Why has Africa lagged behind?

African poverty has not been caused by colonialism, capitalism or free trade. Many of the former colonies of Europe have become rich precisely because they have maintained. And adapted some good colonial institutions and participated in world trade. African poverty preceded the colonization of the continent by Europe and persists today. It is the result of bad policies, most of which were freely chosen by African leaders after independence.

Like Europe, Africa started desperately poor. The late Professor Angus Maddison of the University of Groningen estimated that at the beginning of the Common Era the average per capita income in Africa was $470 a year (in 1990 dollars).

The world average was about equal to that of Africa. Western Europe and North Africa, which were part of the Roman Empire, were slightly better off ($600). In contrast, North America lagged behind Africa ($400). On the whole, the world was both very poor and not very unequal.

Industrial Revolution

The origins of global inequalities, which have seen Western Europe and later North America overtake the rest of the world. Can be attributed to the rise of city-states in northern Italy in the 14th century. And in the Renaissance in the 15th century. In 1500, the average European was about twice as rich as an average African. But the real gap in living standards only widened after the industrial revolution that began in England. In the late eighteenth century and spread to Europe and North America in the nineteenth century.

In 1870, when Europeans controlled no more than 10% of the African continent (mainly North Africa and South Africa). Western European incomes were already four times higher than those of the West Africa. In other words, Europe did not need Africa to be rich. Europe colonized Africa because Europe was just prosperous and therefore more powerful. Here the analysis of the chronology of events does not mean either justify or defend colonialism; but it helps us to explain this phenomenon.

The impact of colonization

The fortunes of Africa under colonial rule have varied. Much progress has been made in terms of health and education. Maddison estimates that by 1870 there were 91 million Africans. In the sixties, period of independence, the African population has more than tripled to 285 million. The OECD estimates that over the same period, the share of the African educated population has increased from less than 5% to more than 20%.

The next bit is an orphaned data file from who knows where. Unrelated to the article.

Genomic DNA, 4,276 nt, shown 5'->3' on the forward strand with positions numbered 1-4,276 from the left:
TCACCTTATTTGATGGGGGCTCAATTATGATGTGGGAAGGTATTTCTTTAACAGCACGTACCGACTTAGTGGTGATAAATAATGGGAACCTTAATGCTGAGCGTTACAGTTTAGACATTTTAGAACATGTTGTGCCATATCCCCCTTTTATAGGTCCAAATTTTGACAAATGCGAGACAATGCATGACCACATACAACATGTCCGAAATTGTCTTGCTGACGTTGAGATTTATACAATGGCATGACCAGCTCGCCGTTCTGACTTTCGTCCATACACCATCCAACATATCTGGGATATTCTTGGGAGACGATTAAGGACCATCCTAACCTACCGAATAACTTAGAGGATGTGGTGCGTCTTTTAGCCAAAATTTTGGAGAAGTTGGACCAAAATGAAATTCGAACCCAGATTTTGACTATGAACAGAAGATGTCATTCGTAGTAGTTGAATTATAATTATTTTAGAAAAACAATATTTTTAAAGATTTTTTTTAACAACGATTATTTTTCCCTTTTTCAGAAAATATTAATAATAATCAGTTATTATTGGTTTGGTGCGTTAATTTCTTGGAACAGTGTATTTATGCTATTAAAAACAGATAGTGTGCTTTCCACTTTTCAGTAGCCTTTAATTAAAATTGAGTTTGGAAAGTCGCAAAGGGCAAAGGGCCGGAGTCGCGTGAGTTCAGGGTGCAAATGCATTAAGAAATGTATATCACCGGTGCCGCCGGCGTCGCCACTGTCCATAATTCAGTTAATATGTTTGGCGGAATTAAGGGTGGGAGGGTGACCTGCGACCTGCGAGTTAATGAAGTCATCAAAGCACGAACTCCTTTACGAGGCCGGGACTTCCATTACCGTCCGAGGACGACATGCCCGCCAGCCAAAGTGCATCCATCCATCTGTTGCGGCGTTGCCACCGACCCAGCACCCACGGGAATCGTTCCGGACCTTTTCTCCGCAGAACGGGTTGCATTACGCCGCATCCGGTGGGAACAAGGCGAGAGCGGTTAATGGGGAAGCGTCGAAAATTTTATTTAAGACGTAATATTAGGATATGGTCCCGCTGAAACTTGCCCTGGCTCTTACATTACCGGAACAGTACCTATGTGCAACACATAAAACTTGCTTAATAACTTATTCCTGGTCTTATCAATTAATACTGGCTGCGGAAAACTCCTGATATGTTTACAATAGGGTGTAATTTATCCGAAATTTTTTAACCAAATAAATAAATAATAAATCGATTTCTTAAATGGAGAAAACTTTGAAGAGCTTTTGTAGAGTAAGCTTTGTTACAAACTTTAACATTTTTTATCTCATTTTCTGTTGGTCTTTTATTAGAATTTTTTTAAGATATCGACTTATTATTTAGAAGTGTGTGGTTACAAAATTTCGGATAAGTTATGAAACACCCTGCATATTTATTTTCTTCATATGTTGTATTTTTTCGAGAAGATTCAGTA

On the other hand, Europeans have treated Africans with contempt and subjected them to slavery, discrimination and violence. This violence intensified during the struggle for African independence, as colonial powers tried to repel African nationalists. Consequently, African leaders took control of countries where the crackdown on political dissent was already firmly established. Instead of repealing the laws on censorship and arbitrary detention. African leaders have kept and developed them.

Soviet temptation

It was precisely because colonial domination was so degrading on the psychological level towards Africans in general. And nationalist leaders in particular. That post-independence African governments were so determined to eliminate many colonial institutions. Since the rule of law, responsible government, property rights and free trade were European transplants, they had to be abandoned.

At the same time, many African leaders chose to emulate the institutions. And economic policies of a rising power that represented the exact opposite of the free Western market. And liberal democracy, namely the Soviet Union.

Imitating the USSR in the 1960s was not totally irrational. During the 1930s, the country experienced rapid industrialization, transforming a peasant nation into a formidable power. Industrialization cost the lives of some 20 million people. But it allowed the USSR to triumph over Hitler’s Germany (at the cost of 27 million additional lives). In the early 1960s, the country produced not only massive amounts of steel and weapons. But also seemed ready to win the scientific race against the West. When Yuri Gagarin became the first man to land in the space on April 12, 1961.


The waste and the astonishing delay of the Soviet economy did not appear until the 1970s. At that time, unfortunately, the socialist virus infected a large part of Africa. Which adopted a one-party government, which has destroyed accountability and the rule of law. Flouted property rights and consequently growth. Price and wage controls were imposed and free trade gave way to import substitution and autarky.

Africa’s love affair with socialism lasted until the 1990s when finally, Africa began to re-enter the global economy. Trade relations with the rest of the world have been somewhat liberalized. And African countries have begun to deregulate their economies. Thus, climbing the ladder in the World Bank’s Doing Business report, measuring the quality of the business climate. That said, even today, Africa remains the least economically free and most protectionist continent in the world. It is there – and not in free trade – that the problem lies.

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